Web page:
Tag Archives: closures

Ruby Blocks, Procs, and Lambdas

I’ve always had a hard time understanding the differences between a block, a proc, and a lambda and an even harder time understanding when to use which. A friend of mine recommended reading a simple tutorial cleverly named “Understanding Ruby Blocks, Procs and Lambdas” written by Robert Sosinski. So far, this has been the most straightforward explanation of closures in Ruby that I have found, it doesn’t get too complicated and Robert provides detailed examples of the differences between these different types of closures in Ruby. Here are some of my takeaways:

  1. Block: A block is essentially a proc but cannot be saved as an object or assigned to a variable and is therefore a “one time” use solution. Also, a block itself cannot be passed to a method as an argument.
  2. Proc: A proc is a block that can be saved as an object, stored in a variable, and passed to a method as an argument. Since procs are objects, they can be reused in your code over and over again. Besides this obvious benefit, the real benefit comes when you need to pass more than one block to a method. Because procs are objects themselves, you can pass as many procs as you want as method arguments.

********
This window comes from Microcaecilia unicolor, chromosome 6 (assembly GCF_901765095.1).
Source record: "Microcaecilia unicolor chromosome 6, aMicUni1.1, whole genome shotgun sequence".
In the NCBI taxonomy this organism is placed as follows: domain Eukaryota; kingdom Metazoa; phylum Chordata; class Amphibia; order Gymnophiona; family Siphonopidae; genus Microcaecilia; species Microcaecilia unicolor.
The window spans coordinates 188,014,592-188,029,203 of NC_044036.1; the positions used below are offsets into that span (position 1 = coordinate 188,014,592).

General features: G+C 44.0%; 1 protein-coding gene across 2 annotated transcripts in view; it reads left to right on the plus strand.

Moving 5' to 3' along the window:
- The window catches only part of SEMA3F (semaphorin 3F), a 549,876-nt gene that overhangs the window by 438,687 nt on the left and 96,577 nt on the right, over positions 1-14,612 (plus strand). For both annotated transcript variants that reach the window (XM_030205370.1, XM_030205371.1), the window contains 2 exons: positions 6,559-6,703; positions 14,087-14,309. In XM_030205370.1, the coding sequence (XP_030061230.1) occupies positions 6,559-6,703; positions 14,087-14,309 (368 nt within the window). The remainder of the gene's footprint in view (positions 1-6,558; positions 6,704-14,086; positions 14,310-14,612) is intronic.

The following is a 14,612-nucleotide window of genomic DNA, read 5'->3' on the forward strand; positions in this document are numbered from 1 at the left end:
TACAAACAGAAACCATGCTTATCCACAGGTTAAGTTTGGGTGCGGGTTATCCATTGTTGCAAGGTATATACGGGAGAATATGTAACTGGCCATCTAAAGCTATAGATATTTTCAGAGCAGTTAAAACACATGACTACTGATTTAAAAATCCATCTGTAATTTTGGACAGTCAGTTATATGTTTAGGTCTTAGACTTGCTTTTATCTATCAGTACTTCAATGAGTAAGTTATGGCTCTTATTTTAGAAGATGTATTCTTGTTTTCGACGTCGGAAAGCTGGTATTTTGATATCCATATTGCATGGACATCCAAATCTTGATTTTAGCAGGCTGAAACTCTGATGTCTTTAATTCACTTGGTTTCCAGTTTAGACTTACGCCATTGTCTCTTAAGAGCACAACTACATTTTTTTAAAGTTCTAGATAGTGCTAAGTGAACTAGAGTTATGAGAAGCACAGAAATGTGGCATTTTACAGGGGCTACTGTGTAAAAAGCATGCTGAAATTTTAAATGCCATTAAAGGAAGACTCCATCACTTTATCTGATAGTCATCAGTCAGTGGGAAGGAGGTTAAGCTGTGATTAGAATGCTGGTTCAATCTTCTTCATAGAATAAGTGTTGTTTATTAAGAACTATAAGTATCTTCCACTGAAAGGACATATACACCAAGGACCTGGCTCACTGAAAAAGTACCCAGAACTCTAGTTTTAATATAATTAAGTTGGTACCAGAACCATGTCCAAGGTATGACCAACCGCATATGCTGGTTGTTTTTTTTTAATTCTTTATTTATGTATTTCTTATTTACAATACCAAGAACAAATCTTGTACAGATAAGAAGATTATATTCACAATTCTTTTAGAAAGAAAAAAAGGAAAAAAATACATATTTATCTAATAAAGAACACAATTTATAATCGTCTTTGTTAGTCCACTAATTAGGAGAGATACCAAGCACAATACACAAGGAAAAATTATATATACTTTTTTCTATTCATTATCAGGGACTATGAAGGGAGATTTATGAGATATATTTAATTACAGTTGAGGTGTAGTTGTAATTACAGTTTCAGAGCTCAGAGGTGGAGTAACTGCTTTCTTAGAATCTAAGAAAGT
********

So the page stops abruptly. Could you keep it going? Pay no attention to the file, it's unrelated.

3. Lambda: A lambda is like another way of writing methods, but anonymously. When writing code or going through the tutorial above, you’ll notice that using a lambda looks almost exactly like using a proc; at first it will seem like there isn’t any difference at all. This is why it is important to remember the conceptual differences between lambdas and procs; a lambda is like an anonymous method and a proc is a procudure, or a drop in code snippet, as Robert describes them. If this still doesn’t help you understand what a lambda is or what the differences are between a proc, don’t worry, it didn’t help me much either. Robert Sosinski provided some great examples describing the subtle differences though. Here’s what I took away from it all:
      • Because lambdas are like methods, they check the number of arguments passed (unlike procs) and return an ArgumentError in the case that the wrong number of arguments are passed. Procs on the other hand will simply set any extra arguments passed to nil.
      • A lambda will return it’s value to the method and let the method continue to process the rest of the code. However, if you instead had a proc within that same method, the proc will stop processing the rest of the method once it hits it’s return keyword. Here’s the code snippet from Robert Sosinski’s tutorial:

Ruby Procs & Lambdas

        • Lastly, because a lambda acts like a method, you can pass a lambda containing a return keyword as an argument to another method. A proc containing a return keyword however, cannot be passed as a method argument.

Conclusion: When to use

  • Block: I’ve concluded from reading this tutorial that a block should be used over a proc when you simply want to break an object down and manipulate those elements in some sort of way.
  • Proc: A proc should be used over a block when you want to reuse a block of code multiple times and when you have a method that needs to take more than one block as arguments.
  • Lambda: I’ve concluded that the benefits of using a lambda over a proc (argument checking and return values) are minor and what you use will depend on your preference and what makes most sense to you.

What are your thoughts?

Tagged , , , , , ,
%d bloggers like this: